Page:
A new software package called Safe Assign, part of the enhanced version of the course software HuskyCT, can help teach students when they have failed to cite sources properly and, perhaps, reduce plagiarism.
It complements the University’s efforts to foster a culture of academic honesty.
The software allows faculty to check students’ papers against sources on the Internet, a growing database of journals, and papers written by other UConn students.
If a student chooses, a paper may be submitted to a global database of student papers, and Safe Assign checks these papers against student papers from other universities as well.
Kim Chambers, director of educational technologies, says Safe Assign can be used in several ways.
A faculty member may tell the entire class that they are working on a Safe Assign assignment.
The papers are then submitted electronically, and automatically checked for proper citations. Or, using a feature called Direct Submit, faculty may check a particular student’s paper to check for improper citations.
Faculty also can allow students to use Safe Assign themselves before submitting work.
“If you’re a faculty member and check the box agreeing to allow students to check their papers first,” says Chambers, “there are going to be significantly fewer instances of students turning in papers where citations were improper, leading toward plagiarism.
“I’m encouraging faculty and students to use this not simply to detect plagiarism,” he adds, “but to teach students the process of scholarship and how to properly cite scholarly work.”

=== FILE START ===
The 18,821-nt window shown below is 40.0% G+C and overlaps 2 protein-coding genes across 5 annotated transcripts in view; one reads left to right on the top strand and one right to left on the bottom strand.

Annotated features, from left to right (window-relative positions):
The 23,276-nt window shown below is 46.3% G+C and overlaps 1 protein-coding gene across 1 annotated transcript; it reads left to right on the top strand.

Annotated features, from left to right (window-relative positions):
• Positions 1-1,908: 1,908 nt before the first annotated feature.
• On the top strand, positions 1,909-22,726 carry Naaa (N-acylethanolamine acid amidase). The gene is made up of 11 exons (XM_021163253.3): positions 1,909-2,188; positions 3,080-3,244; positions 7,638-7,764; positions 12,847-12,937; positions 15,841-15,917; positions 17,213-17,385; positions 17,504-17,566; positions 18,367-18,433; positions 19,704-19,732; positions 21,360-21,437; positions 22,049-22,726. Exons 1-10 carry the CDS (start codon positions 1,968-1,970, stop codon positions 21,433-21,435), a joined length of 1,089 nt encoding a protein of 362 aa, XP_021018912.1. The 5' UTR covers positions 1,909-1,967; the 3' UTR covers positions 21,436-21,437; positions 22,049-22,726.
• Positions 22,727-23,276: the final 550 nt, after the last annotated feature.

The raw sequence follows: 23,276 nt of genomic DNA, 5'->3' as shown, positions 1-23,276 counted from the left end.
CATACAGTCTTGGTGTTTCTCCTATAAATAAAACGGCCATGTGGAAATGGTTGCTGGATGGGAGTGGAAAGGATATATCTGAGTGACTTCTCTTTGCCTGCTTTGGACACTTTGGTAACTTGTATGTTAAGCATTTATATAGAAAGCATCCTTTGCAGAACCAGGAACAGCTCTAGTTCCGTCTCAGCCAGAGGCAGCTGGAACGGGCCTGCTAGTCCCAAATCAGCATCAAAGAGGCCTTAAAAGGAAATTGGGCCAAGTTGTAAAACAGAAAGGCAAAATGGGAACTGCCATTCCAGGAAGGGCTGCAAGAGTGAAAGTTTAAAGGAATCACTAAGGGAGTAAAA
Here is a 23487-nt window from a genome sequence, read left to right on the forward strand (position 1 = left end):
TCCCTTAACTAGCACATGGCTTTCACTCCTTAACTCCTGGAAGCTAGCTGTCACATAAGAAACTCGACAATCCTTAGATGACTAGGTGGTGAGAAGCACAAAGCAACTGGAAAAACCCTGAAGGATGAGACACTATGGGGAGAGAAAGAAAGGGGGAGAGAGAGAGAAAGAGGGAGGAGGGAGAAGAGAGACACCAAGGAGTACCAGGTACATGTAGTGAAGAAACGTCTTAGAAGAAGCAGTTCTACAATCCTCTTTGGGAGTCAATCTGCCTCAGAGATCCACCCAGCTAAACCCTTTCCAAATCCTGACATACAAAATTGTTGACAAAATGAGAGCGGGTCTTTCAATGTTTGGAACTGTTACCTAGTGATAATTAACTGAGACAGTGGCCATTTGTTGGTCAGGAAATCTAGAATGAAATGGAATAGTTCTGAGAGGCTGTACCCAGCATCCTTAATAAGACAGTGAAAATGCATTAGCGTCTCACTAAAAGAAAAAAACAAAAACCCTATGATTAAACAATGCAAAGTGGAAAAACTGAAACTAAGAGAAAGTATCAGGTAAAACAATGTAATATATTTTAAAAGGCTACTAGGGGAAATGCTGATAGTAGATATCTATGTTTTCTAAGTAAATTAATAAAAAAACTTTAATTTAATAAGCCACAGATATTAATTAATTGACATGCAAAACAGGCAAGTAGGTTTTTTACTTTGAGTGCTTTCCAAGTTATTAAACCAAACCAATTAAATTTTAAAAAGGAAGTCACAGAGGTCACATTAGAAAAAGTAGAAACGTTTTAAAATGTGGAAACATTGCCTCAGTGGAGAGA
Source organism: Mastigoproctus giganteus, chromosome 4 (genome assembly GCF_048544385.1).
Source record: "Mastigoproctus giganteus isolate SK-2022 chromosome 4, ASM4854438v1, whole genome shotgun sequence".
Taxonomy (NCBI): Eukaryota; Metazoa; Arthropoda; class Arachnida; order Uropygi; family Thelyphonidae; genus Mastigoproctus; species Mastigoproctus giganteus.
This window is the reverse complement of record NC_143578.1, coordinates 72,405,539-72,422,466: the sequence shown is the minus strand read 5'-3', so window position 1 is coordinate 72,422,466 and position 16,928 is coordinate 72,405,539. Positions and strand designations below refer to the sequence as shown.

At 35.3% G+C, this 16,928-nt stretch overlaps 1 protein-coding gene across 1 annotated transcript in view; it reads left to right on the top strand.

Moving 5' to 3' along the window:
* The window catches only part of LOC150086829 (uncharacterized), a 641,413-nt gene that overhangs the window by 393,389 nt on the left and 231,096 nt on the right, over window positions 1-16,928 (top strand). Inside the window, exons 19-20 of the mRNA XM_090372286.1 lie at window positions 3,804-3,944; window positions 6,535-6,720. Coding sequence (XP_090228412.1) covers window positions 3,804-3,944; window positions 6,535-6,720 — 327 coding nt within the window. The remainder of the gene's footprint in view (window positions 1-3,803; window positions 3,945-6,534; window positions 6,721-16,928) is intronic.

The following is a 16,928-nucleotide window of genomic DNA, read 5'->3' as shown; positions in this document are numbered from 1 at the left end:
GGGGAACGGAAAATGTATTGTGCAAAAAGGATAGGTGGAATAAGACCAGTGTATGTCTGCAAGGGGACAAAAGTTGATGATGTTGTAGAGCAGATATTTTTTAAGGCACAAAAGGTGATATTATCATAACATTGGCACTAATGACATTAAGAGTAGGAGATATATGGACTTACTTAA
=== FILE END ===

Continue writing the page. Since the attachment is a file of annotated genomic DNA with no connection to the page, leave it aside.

A paper that has been checked through Safe Assign will have text taken from other sources highlighted in different colors.
The exact text from the other source and a link to that source will appear on the paper.
“For example, you can look at the source in a particular paragraph to see how it matches something that’s on the Web,” Chambers says.
“If there are citations from a journal, you can click on that link and see the phrase there and the phrase written in the paper. You have comparisons for everything cited in the paper. It would be a heads-up to the student to know ‘I’ve quoted from this source, but I didn’t properly attribute the source.’”
Safe Assign gives a percentage score to each paper submitted. “It might conclude that 11 percent of a particular paper came from other sources, or 2 percent, or 100 percent,” says Chambers.
He says the percentage of agreement will depend on the nature of the assignment: “If you’re giving students a literature review, you’re going to want a fairly high percentage citing other sources. If it’s a research paper, you might want only about 20 percent to be cited from elsewhere. Rarely will you want zero percent, unless it’s a creative work or fiction.”
Chambers says today’s technology makes it easy to copy other work.
“Twenty years ago, you would have to type something out of a book. Now you can go to Wikipedia, highlight two paragraphs, copy, and paste.
“Hopefully,” he adds, “good pedagogical uses of Safe Assign will enhance student scholarship at UConn.”